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ROBERT SCHLEIF
Biology

Robert Schleif

Professor

 
239 Mudd Hall
Department of Biology
Johns Hopkins University
3400 N. Charles Street
Baltimore, MD 21218-2685
 
Email: schleif@jhu.edu
Office 410 516-5206
Lab 410 516-5207
Departmental fax 410 516-5213
 

B.S.

Tufts University

Ph.D.

University of California, Berkeley

Postdoctoral

Harvard University

Research Interests

Research in my laboratory is directed at understanding the basic biochemical and biophysical principles involved in protein function through the combined use of biochemistry, genetics, genetic engineering, and biophysics. Our criterion for understanding is that we can design and build systems that actually work and make use of these principles. Since we have had extensive experience with the arabinose operon and systems related to it and we have a large collection of mutations in AraC and the regulatory region as well as many mutant DNA's and proteins, many of our ongoing studies use this system. The ara system permits economic and rapid handling of the biology while displaying most of the repertoire of protein-protein, protein-DNA and gene regulatory principles that are found in prokaryotes and eukaryotes.

In 1984 we made the original discovery of DNA looping, a mechanism now known to be widely used in biology. More recently we discovered the two domain structure to AraC and grew the crystals from which the structure of the dimerization domain was determined. This work in connection with biochemical and genetic studies led us to the discovery of the role of the N-terminal arms on AraC and the "light switch" mechanism by which the arms of the protein regulate the looping-unlooping activity of the protein. The light switch mechanism and the use of arms in domain-domain and protein-protein interactions may be widespread in nature, and we are examinining its occurrence. Recently we demonstrated that the light switch mechanism can be ported to other proteins, and we have constructed a b-galactosidase whose activity is controlled by the light switch mechanism from AraC. The enzyme's activity is modulated by the presence of arabinose. Additionally, we have constructed other and simpler "man-made" regulatory proteins.

Several years ago we found that the DNA binding domain of AraC may readily be overproduced and purified. It appears to be a very good material for NMR studies, and we are now determining its structure by NMR as well as mapping its interactions with other proteins and with DNA. Current work is also directed towards improving our understanding of the electrostatics of protein-DNA interactions, what controls which of alternative structures the chameleon-like N-terminal arm of AraC assumes, the basic forms of allsteric regulation displayed by gene regulatory proteins, and the physical basis of altered properties of AraC mutants.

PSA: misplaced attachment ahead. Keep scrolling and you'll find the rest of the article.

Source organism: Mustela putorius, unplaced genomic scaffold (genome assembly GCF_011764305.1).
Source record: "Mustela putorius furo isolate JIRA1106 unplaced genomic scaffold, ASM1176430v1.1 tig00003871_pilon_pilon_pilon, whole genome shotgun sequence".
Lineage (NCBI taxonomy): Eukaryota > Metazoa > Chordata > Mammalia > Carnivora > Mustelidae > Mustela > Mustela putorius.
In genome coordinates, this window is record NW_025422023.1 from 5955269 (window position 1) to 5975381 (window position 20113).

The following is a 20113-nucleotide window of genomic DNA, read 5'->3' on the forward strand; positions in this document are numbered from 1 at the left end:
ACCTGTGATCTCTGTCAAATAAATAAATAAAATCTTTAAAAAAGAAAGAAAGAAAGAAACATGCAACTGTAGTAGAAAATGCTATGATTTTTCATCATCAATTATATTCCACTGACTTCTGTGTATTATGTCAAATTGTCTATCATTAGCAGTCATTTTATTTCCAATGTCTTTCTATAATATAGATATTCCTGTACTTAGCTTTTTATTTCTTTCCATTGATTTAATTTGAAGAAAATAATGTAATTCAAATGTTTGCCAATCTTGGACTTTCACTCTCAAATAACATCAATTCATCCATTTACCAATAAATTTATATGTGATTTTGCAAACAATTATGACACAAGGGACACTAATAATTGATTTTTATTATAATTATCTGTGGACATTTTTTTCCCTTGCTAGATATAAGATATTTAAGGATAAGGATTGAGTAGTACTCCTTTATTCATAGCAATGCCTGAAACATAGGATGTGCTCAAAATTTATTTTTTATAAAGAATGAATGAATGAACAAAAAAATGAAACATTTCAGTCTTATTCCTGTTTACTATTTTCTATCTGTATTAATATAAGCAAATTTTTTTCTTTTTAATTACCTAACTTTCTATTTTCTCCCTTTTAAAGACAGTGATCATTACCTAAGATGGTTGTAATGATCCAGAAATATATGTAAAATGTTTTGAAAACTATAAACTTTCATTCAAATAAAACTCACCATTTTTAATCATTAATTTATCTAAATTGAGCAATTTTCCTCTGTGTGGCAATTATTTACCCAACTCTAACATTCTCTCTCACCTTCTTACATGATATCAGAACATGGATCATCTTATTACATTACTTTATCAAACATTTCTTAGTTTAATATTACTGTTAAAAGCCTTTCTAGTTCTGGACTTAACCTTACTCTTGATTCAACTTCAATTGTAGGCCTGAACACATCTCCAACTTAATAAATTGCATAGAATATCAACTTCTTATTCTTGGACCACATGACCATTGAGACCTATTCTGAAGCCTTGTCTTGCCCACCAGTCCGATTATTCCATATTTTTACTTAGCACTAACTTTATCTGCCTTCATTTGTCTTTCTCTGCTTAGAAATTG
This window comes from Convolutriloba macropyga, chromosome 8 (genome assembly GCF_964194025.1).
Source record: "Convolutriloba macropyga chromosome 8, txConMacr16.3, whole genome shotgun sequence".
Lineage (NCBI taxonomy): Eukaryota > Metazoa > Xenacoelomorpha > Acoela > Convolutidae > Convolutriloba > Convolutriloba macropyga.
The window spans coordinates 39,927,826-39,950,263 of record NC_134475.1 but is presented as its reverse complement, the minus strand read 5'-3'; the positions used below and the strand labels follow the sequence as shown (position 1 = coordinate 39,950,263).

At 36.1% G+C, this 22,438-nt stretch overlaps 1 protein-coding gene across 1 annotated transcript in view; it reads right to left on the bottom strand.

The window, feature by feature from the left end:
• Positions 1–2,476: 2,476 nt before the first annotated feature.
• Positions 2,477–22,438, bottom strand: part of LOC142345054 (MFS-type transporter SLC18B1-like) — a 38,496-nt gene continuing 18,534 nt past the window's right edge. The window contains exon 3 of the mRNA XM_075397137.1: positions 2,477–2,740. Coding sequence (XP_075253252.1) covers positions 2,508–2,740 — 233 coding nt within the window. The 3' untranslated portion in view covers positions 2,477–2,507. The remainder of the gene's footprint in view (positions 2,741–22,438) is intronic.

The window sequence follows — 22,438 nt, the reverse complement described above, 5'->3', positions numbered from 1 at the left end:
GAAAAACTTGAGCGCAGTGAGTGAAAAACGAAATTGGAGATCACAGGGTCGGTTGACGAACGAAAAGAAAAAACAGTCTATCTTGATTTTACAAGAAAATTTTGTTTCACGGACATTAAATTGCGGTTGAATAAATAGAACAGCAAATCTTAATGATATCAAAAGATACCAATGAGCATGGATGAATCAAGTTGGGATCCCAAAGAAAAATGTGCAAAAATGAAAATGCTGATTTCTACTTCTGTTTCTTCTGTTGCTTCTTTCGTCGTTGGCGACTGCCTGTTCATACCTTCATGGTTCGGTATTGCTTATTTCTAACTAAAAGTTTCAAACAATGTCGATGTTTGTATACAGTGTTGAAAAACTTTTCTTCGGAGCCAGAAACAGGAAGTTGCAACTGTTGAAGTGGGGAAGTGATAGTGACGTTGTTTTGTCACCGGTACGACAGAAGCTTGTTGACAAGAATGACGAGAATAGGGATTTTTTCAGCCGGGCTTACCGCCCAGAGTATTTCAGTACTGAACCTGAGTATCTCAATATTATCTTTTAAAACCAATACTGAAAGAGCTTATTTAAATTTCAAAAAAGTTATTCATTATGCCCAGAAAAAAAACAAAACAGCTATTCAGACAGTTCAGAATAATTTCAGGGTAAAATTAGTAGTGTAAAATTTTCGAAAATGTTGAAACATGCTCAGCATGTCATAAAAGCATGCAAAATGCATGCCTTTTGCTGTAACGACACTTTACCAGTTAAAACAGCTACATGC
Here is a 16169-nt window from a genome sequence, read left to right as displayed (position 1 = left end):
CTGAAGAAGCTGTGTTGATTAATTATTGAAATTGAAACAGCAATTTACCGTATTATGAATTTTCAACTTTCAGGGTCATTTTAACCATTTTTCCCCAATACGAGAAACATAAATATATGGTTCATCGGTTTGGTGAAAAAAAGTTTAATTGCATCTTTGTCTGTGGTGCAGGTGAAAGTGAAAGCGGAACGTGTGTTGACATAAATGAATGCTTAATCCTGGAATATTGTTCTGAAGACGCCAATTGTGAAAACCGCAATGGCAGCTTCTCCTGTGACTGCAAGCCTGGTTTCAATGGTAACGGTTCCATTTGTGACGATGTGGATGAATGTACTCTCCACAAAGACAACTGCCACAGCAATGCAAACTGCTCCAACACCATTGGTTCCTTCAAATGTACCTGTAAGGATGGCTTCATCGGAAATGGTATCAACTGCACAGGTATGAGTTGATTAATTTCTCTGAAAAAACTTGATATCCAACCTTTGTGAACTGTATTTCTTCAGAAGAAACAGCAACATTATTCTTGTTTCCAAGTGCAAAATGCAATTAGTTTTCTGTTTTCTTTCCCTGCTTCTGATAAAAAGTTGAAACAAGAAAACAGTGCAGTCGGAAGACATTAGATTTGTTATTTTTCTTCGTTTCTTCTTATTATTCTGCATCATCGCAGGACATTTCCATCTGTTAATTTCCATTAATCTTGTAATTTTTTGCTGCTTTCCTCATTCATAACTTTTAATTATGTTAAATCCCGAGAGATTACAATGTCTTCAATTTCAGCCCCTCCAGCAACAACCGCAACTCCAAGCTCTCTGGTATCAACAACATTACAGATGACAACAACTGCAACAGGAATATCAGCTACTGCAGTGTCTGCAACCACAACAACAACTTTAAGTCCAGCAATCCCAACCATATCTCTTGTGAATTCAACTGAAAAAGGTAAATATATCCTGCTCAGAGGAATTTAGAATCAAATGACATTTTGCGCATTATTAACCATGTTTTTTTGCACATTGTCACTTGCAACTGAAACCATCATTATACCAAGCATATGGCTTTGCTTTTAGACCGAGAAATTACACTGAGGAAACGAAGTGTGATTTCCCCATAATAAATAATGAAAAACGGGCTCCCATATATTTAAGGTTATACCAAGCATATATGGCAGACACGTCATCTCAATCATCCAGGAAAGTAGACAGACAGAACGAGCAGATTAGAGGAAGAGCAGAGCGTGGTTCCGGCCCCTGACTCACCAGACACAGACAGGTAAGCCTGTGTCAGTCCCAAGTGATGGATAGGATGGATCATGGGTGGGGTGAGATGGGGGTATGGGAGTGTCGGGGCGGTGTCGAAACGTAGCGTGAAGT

Approaches commonly used in the laboratory include biochemistry, genetics, genetic engineering, physiological measurement, and biochemical and physical-chemical approaches, for example crystallography, fluorescence, electrophoresis, plasmon resonance, NMR, as well as computational approaches. Our primary, but not only, subject for comparison of theory and experiment is AraC protein.
Frequently we develop new experimental techniques to facilitate our studies. In the past we developed the DNA migration retardation assay so that biochemically meaningful information could be obtained from it and developed the missing contact method for determining specific amino acid-base interactions in DNA. More recently we developed methods for: locating linker regions in multi-domain proteins, constructing functional chimeric proteins when the domain locations are unknown, precise comparison of DNA binding affinities, and refolding DNA-binding proteins from insoluble inclusion bodies. We are now developing a method for investigation of the very weak protein-protein and domain-domain interactions that are often found in complex regulatory systems.

Summary of the Regulation Mechanism of the Arabinose Operon

The gene products of the arabinose operon in Escherichia coli enable the cells to take up and catabolize the five carbon sugar, L-arabinose. In the absence of arabinose, the dimeric AraC protein actively represses its own synthesis and the synthesis of the AraB, AraA, and AraD gene

operon

products by binding to the araO2 and araI1half-sitesand forming a DNA loop that blocks access of RNA polymerase to the pC and pBAD promoters. Upon the addition of arabinose, AraC ceases looping and binds instead to the adjacent half-sites, araI1 and araI2, where it and the cyclic AMP binding protein, CAP, both help RNA polymerase to bind to the pBAD promoter and speed the formation of open complex by RNA polymerase, thereby stimulating the synthesis of the AraB, AraA, and AraD gene products 100- to 500-fold.

Regulatory region